“Attachment to common values means, motivationally considered, that the actors have common ‘sentiments’ in support of the value patterns, which may be defined as meaning that conformity with the relevant expectations is treated as a ‘good thing’ relatively independently of any specific instrumental ‘advantage’ to be gained from such conformity, e.g. in the avoidance of negative sanctions. Furthermore, this attachment to common values, while it may fit the immediate gratificational needs of the actor, always has a ‘moral’ aspect in that to some degree this conformity defines the ‘responsibility’ of the actor in the wider, that is, social action systems in which he participates.”

And here is how Mills put the same thoughts into demotic English:

“When people share the same values, they tend to behave in accordance with the way they expect one another to behave. Moreover, they often treat such conformity as a very good thing – even when it seems to go against their immediate interests.”

To get the full effect, you have to see Mills perform the operation upon much larger chunks of ore – a solid page of Parsons, massy and leaden, followed by its rendering into three or four spry statements of the relatively obvious. “I do not pretend that my translation is excellent,” Mills writes, “but only that in the translation no meaning is lost.” He later quotes a suggestion by Edmund Wilson that social scientists get help from their colleagues in the English department.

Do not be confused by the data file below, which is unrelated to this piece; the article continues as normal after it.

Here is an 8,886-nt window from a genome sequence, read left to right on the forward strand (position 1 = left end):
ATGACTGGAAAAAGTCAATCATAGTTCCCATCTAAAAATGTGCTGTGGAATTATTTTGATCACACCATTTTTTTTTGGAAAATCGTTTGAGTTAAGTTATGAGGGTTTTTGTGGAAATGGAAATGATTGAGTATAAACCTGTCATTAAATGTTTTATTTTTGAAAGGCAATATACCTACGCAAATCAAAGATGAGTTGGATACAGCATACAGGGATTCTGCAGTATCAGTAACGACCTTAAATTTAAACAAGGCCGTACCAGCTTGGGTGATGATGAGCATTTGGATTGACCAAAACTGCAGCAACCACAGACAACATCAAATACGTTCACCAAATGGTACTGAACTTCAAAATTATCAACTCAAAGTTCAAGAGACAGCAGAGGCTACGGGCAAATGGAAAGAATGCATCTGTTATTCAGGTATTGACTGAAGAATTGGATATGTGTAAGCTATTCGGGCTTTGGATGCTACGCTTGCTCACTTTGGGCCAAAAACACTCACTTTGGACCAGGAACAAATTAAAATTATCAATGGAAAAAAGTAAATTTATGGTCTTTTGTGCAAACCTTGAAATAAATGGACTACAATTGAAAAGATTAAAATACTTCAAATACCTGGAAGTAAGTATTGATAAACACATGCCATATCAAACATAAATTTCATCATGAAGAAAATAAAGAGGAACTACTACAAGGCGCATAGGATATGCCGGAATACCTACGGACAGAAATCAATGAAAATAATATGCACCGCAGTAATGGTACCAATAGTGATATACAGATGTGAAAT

That advice dates the book considerably, of course. Michael Billig, the author of Learn to Write Badly: How to Succeed in the Social Sciences (Cambridge University Press) is a professor of social sciences at Loughborough University, in Leicestershire, and the examples he cites come chiefly from sociology and psychology. But the techniques and strategies he describes work just as well in humanities and education departments, among others.